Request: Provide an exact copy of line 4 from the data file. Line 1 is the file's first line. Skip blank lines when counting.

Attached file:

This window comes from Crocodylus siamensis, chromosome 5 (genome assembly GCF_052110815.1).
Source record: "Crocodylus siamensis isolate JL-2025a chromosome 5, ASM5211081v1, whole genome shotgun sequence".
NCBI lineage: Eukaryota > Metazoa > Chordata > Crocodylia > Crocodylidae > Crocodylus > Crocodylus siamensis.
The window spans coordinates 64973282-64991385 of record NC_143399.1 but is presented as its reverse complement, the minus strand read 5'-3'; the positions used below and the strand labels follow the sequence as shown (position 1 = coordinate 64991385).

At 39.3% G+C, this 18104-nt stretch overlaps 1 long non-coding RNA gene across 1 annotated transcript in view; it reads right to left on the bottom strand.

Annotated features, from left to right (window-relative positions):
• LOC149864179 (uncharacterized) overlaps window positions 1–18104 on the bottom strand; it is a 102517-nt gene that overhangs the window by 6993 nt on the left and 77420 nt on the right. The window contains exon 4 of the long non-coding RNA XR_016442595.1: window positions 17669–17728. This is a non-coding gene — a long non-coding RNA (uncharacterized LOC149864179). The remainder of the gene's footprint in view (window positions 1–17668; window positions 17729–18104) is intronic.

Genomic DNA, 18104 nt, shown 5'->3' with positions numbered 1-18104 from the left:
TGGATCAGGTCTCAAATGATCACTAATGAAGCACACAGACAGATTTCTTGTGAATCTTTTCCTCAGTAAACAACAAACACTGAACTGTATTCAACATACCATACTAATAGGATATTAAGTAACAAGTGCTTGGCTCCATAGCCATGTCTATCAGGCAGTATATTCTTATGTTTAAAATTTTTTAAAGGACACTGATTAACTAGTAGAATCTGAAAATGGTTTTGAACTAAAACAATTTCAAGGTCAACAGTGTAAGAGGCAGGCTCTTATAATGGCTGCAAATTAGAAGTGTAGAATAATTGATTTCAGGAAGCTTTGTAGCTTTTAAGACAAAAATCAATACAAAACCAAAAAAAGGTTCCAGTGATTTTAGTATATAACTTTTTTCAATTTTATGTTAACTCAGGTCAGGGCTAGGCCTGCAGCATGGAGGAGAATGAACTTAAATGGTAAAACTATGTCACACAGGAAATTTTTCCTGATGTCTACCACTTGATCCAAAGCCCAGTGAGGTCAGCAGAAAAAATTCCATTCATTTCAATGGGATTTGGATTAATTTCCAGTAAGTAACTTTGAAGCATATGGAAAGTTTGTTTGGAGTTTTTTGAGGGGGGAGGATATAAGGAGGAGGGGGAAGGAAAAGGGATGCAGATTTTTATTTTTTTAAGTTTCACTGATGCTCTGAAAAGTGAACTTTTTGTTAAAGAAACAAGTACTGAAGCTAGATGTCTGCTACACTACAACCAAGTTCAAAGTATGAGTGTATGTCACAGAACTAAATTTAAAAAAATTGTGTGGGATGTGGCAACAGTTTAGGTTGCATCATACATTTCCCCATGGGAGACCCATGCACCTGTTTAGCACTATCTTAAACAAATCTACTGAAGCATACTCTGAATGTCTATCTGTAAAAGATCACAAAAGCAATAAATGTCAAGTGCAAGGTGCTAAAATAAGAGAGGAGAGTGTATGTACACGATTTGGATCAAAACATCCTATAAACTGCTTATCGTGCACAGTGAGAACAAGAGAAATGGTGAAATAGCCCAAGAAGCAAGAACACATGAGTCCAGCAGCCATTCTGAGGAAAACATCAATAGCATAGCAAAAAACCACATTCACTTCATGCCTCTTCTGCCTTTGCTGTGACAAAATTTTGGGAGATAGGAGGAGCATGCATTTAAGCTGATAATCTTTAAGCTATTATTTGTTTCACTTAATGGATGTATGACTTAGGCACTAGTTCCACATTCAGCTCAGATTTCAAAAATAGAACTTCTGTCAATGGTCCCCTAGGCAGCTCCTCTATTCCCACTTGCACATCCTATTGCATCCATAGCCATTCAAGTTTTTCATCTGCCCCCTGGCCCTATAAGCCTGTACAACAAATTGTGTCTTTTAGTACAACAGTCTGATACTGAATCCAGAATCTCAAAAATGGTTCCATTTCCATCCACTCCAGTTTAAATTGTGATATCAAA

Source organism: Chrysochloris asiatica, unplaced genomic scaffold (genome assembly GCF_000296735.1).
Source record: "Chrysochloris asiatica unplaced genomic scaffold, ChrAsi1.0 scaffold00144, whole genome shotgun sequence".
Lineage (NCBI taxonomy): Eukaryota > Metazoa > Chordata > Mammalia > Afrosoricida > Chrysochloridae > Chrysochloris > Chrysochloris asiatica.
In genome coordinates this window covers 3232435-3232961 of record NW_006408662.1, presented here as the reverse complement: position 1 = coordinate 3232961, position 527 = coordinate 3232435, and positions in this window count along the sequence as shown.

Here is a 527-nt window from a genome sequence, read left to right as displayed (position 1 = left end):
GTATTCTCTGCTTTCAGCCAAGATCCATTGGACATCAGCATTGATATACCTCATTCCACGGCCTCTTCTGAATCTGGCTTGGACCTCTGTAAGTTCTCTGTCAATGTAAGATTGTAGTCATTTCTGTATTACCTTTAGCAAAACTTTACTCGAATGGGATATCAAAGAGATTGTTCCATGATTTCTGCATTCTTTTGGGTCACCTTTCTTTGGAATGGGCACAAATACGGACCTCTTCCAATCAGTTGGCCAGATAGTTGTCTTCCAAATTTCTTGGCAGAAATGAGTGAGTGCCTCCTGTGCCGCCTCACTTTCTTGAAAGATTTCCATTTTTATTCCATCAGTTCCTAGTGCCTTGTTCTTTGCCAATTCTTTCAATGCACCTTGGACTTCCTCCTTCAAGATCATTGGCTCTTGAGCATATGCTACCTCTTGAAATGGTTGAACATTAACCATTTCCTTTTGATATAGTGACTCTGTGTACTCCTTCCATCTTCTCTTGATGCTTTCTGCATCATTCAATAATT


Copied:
The window spans coordinates 64973282-64991385 of record NC_143399.1 but is presented as its reverse complement, the minus strand read 5'-3'; the positions used below and the strand labels follow the sequence as shown (position 1 = coordinate 64991385).